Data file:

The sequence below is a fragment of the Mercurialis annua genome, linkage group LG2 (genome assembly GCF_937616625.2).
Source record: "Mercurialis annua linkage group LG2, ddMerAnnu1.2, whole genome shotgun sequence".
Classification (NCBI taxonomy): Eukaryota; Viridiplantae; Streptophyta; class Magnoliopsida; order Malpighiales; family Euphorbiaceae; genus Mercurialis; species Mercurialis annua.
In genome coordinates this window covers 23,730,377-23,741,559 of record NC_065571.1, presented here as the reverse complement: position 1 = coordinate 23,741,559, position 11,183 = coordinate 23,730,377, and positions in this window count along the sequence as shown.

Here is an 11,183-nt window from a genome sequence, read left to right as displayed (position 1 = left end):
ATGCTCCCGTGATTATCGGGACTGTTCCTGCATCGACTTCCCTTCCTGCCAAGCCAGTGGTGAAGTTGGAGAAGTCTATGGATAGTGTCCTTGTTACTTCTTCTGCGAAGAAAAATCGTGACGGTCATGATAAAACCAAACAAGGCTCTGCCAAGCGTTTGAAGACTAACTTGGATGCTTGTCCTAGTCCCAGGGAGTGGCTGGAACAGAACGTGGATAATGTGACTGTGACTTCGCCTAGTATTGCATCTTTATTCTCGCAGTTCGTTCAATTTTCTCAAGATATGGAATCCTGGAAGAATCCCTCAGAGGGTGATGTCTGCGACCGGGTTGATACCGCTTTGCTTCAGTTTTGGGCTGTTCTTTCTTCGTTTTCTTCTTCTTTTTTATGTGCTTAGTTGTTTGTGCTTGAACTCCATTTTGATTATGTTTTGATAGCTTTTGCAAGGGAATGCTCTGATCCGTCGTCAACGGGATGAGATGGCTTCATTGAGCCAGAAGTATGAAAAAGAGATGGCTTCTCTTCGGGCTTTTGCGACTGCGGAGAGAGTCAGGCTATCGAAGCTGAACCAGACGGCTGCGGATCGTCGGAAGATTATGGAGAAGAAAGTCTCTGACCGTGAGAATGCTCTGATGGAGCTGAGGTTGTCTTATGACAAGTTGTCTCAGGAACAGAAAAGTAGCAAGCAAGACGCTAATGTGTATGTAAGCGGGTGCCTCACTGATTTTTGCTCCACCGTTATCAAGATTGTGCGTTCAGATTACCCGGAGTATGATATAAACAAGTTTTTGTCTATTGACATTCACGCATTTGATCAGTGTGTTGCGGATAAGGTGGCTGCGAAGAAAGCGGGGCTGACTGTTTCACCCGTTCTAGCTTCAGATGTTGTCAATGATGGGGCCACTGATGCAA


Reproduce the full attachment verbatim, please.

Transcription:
The sequence below is a fragment of the Mercurialis annua genome, linkage group LG2 (genome assembly GCF_937616625.2).
Source record: "Mercurialis annua linkage group LG2, ddMerAnnu1.2, whole genome shotgun sequence".
Classification (NCBI taxonomy): Eukaryota; Viridiplantae; Streptophyta; class Magnoliopsida; order Malpighiales; family Euphorbiaceae; genus Mercurialis; species Mercurialis annua.
In genome coordinates this window covers 23,730,377-23,741,559 of record NC_065571.1, presented here as the reverse complement: position 1 = coordinate 23,741,559, position 11,183 = coordinate 23,730,377, and positions in this window count along the sequence as shown.

Here is an 11,183-nt window from a genome sequence, read left to right as displayed (position 1 = left end):
ATGCTCCCGTGATTATCGGGACTGTTCCTGCATCGACTTCCCTTCCTGCCAAGCCAGTGGTGAAGTTGGAGAAGTCTATGGATAGTGTCCTTGTTACTTCTTCTGCGAAGAAAAATCGTGACGGTCATGATAAAACCAAACAAGGCTCTGCCAAGCGTTTGAAGACTAACTTGGATGCTTGTCCTAGTCCCAGGGAGTGGCTGGAACAGAACGTGGATAATGTGACTGTGACTTCGCCTAGTATTGCATCTTTATTCTCGCAGTTCGTTCAATTTTCTCAAGATATGGAATCCTGGAAGAATCCCTCAGAGGGTGATGTCTGCGACCGGGTTGATACCGCTTTGCTTCAGTTTTGGGCTGTTCTTTCTTCGTTTTCTTCTTCTTTTTTATGTGCTTAGTTGTTTGTGCTTGAACTCCATTTTGATTATGTTTTGATAGCTTTTGCAAGGGAATGCTCTGATCCGTCGTCAACGGGATGAGATGGCTTCATTGAGCCAGAAGTATGAAAAAGAGATGGCTTCTCTTCGGGCTTTTGCGACTGCGGAGAGAGTCAGGCTATCGAAGCTGAACCAGACGGCTGCGGATCGTCGGAAGATTATGGAGAAGAAAGTCTCTGACCGTGAGAATGCTCTGATGGAGCTGAGGTTGTCTTATGACAAGTTGTCTCAGGAACAGAAAAGTAGCAAGCAAGACGCTAATGTGTATGTAAGCGGGTGCCTCACTGATTTTTGCTCCACCGTTATCAAGATTGTGCGTTCAGATTACCCGGAGTATGATATAAACAAGTTTTTGTCTATTGACATTCACGCATTTGATCAGTGTGTTGCGGATAAGGTGGCTGCGAAGAAAGCGGGGCTGACTGTTTCACCCGTTCTAGCTTCAGATGTTGTCAATGATGGGGCCACTGATGCAA